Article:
Summary of Proposed Measures Applicable to High-Value UK Residential Property

  • Based on the recently published draft legislation, from 1 April 2013, the ARPT regime will apply to high-value UK residential property held by non-natural persons. For the period from 1 April 2013 to 31 March 2014, the ARPT will be £15,000 for property valued between £2 million and £5 million; £35,000 for property valued between £5 million and £10 million; £70,000 for property valued between £10 million and £20 million; and £140,000 for property valued at more than £20 million. The ARPT will be subject to increase. In situations where the property is subject to ARPT for only part of the year, ARPT will apply on a pro rata basis.
  • It has been announced that from 6 April 2013, the UK capital gains tax regime will be extended by the introduction of a new capital gains tax (CGT) charge that will apply to gains resulting from the disposal of high-value UK residential property by non-UK resident non-natural persons. Draft legislation implementing this measure is expected to be published in early 2013.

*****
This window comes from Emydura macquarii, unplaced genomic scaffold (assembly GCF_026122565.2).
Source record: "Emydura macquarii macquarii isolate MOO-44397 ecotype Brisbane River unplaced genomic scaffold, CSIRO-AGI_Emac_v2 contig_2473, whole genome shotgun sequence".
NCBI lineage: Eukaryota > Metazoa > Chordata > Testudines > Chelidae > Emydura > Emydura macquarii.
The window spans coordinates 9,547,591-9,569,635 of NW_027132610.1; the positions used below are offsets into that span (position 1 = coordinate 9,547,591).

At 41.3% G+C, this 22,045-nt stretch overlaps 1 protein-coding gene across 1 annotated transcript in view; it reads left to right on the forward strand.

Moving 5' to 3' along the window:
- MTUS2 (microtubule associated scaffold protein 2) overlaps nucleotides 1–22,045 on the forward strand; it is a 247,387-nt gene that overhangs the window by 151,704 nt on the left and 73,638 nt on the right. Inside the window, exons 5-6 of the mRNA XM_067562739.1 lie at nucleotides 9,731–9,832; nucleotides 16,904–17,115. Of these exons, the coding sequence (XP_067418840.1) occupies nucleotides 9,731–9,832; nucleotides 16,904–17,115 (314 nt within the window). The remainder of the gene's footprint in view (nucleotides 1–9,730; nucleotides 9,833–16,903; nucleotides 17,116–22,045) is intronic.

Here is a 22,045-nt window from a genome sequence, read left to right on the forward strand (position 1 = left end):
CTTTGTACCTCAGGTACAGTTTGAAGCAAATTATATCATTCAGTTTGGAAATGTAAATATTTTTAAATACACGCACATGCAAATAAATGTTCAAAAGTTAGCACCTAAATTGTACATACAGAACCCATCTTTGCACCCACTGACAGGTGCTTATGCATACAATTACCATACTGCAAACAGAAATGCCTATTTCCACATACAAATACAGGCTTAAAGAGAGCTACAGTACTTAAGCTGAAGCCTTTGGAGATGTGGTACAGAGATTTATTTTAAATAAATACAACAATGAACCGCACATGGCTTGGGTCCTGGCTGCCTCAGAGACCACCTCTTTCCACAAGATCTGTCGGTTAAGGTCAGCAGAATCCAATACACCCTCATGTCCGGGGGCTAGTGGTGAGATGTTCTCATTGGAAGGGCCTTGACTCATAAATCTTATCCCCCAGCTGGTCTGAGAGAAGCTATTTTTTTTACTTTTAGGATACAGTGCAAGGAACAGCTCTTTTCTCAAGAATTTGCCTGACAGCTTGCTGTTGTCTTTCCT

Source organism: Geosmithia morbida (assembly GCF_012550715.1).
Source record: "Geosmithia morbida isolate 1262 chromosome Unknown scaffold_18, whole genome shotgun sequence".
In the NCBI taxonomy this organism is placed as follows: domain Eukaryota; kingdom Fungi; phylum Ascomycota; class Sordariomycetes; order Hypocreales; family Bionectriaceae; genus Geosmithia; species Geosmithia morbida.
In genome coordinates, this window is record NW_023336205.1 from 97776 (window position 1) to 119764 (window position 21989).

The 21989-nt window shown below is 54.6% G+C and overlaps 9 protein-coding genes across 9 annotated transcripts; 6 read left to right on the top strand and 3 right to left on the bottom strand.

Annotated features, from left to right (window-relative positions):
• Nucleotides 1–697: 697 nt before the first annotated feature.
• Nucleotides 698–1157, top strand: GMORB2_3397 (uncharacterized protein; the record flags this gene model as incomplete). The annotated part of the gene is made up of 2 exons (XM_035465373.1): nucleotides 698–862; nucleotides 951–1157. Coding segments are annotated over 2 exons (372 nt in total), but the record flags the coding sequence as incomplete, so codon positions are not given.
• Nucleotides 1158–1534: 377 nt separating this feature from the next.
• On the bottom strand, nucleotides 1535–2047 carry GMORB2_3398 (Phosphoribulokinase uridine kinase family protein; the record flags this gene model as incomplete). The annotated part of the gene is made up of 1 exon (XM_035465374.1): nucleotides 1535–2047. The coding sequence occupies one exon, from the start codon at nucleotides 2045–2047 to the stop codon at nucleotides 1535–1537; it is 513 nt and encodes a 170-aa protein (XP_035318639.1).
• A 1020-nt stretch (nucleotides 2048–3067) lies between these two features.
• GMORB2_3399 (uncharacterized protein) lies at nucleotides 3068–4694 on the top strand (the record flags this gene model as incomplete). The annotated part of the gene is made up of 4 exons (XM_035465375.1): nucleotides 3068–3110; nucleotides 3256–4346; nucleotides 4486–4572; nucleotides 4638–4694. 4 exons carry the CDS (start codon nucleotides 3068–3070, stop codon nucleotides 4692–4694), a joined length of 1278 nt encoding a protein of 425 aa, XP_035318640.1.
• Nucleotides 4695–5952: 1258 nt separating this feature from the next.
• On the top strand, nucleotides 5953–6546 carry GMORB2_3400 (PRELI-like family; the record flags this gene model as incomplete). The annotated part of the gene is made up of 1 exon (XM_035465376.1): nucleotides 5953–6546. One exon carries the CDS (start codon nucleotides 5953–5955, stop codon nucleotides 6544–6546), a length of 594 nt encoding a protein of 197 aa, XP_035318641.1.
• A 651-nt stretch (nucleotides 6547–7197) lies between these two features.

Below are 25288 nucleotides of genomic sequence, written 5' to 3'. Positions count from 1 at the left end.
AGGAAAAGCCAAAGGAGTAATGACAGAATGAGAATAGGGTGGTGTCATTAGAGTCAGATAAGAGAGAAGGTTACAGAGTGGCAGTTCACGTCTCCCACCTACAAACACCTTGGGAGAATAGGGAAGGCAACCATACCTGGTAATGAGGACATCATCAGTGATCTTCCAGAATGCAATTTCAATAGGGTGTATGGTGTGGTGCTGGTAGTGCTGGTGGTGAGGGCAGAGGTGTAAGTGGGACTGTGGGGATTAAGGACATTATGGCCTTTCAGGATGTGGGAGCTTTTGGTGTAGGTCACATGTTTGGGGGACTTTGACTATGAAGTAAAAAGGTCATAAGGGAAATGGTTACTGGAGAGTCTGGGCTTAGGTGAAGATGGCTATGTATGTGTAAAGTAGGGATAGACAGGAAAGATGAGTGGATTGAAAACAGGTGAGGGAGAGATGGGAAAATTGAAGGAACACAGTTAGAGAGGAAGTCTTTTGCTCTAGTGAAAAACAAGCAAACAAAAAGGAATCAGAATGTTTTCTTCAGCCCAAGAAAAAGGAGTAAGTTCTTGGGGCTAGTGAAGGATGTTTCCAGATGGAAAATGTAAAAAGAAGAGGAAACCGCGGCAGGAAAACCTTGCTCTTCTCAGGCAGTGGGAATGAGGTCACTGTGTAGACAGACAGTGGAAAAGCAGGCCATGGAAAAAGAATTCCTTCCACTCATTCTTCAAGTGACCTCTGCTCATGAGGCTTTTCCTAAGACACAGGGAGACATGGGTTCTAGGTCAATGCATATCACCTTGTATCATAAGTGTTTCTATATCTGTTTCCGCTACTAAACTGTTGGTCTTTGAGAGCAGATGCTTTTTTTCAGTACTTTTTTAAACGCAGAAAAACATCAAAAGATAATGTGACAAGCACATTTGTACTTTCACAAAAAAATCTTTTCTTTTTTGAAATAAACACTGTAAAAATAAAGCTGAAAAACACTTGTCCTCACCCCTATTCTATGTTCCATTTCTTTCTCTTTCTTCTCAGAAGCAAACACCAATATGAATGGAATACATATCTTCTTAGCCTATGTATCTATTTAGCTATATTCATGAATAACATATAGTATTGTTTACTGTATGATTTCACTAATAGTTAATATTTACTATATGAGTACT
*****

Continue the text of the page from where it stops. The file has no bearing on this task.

Important Issues of Interpretation in Relation to the Proposed Measures

Reliefs for Genuine Businesses

Draft legislation implementing the ARPT contains a series of provisions for reliefs for genuine businesses carrying out genuine commercial activity. In order to benefit from such reliefs, businesses must make claims annually in the prescribed manner and changes must be similarly reported.

The scope of reliefs for genuine commercial activity has been expanded from what was originally announced. Provided certain conditions have been satisfied, reliefs are now available to property development, rental, and trading businesses, as well as in relation to property occupied by qualifying employees. While the extended scope of reliefs presents a welcome approach to the introduction of the ARPT regime, the interchangeable use of such terms as "business" and "trade" in the draft legislation may present difficulties when determining the availability of reliefs in borderline cases, including from the perspective of non-UK residents.